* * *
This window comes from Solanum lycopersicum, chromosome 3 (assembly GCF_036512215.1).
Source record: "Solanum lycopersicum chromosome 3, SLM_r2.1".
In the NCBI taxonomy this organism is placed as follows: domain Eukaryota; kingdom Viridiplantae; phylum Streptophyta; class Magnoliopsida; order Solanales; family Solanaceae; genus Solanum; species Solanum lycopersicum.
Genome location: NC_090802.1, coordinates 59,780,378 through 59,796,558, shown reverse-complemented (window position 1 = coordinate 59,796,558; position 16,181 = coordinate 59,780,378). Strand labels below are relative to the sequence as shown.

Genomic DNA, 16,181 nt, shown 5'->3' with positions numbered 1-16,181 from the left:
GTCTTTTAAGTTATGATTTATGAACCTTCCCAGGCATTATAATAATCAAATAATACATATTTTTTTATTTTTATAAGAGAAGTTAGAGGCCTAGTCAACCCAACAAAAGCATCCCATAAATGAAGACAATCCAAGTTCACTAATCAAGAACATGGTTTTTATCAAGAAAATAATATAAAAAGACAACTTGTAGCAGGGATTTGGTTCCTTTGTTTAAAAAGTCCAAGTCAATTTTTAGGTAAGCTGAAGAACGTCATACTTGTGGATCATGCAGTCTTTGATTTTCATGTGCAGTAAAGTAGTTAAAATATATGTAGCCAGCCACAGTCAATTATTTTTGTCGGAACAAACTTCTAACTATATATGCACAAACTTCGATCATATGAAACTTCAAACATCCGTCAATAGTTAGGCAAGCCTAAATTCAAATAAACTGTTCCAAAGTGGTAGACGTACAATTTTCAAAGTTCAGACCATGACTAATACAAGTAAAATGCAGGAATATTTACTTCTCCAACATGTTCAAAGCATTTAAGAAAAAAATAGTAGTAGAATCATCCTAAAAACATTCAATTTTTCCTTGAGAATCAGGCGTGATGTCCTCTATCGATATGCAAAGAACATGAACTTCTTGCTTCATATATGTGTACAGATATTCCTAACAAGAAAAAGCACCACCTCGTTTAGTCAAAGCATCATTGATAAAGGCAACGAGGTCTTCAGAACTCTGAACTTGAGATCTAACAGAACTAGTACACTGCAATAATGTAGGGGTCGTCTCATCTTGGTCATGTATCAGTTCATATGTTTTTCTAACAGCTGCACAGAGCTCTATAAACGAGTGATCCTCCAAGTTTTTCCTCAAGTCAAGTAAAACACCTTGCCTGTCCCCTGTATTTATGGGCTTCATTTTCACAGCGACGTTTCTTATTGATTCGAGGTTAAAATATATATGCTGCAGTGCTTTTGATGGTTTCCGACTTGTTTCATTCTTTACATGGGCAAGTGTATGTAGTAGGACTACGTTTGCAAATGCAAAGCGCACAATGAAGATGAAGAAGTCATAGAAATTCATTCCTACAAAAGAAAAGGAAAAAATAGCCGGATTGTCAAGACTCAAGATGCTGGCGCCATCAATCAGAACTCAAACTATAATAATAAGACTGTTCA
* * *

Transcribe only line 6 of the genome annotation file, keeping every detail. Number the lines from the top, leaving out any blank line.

GTCTTTTAAGTTATGATTTATGAACCTTCCCAGGCATTATAATAATCAAATAATACATATTTTTTTATTTTTATAAGAGAAGTTAGAGGCCTAGTCAACCCAACAAAAGCATCCCATAAATGAAGACAATCCAAGTTCACTAATCAAGAACATGGTTTTTATCAAGAAAATAATATAAAAAGACAACTTGTAGCAGGGATTTGGTTCCTTTGTTTAAAAAGTCCAAGTCAATTTTTAGGTAAGCTGAAGAACGTCATACTTGTGGATCATGCAGTCTTTGATTTTCATGTGCAGTAAAGTAGTTAAAATATATGTAGCCAGCCACAGTCAATTATTTTTGTCGGAACAAACTTCTAACTATATATGCACAAACTTCGATCATATGAAACTTCAAACATCCGTCAATAGTTAGGCAAGCCTAAATTCAAATAAACTGTTCCAAAGTGGTAGACGTACAATTTTCAAAGTTCAGACCATGACTAATACAAGTAAAATGCAGGAATATTTACTTCTCCAACATGTTCAAAGCATTTAAGAAAAAAATAGTAGTAGAATCATCCTAAAAACATTCAATTTTTCCTTGAGAATCAGGCGTGATGTCCTCTATCGATATGCAAAGAACATGAACTTCTTGCTTCATATATGTGTACAGATATTCCTAACAAGAAAAAGCACCACCTCGTTTAGTCAAAGCATCATTGATAAAGGCAACGAGGTCTTCAGAACTCTGAACTTGAGATCTAACAGAACTAGTACACTGCAATAATGTAGGGGTCGTCTCATCTTGGTCATGTATCAGTTCATATGTTTTTCTAACAGCTGCACAGAGCTCTATAAACGAGTGATCCTCCAAGTTTTTCCTCAAGTCAAGTAAAACACCTTGCCTGTCCCCTGTATTTATGGGCTTCATTTTCACAGCGACGTTTCTTATTGATTCGAGGTTAAAATATATATGCTGCAGTGCTTTTGATGGTTTCCGACTTGTTTCATTCTTTACATGGGCAAGTGTATGTAGTAGGACTACGTTTGCAAATGCAAAGCGCACAATGAAGATGAAGAAGTCATAGAAATTCATTCCTACAAAAGAAAAGGAAAAAATAGCCGGATTGTCAAGACTCAAGATGCTGGCGCCATCAATCAGAACTCAAACTATAATAATAAGACTGTTCA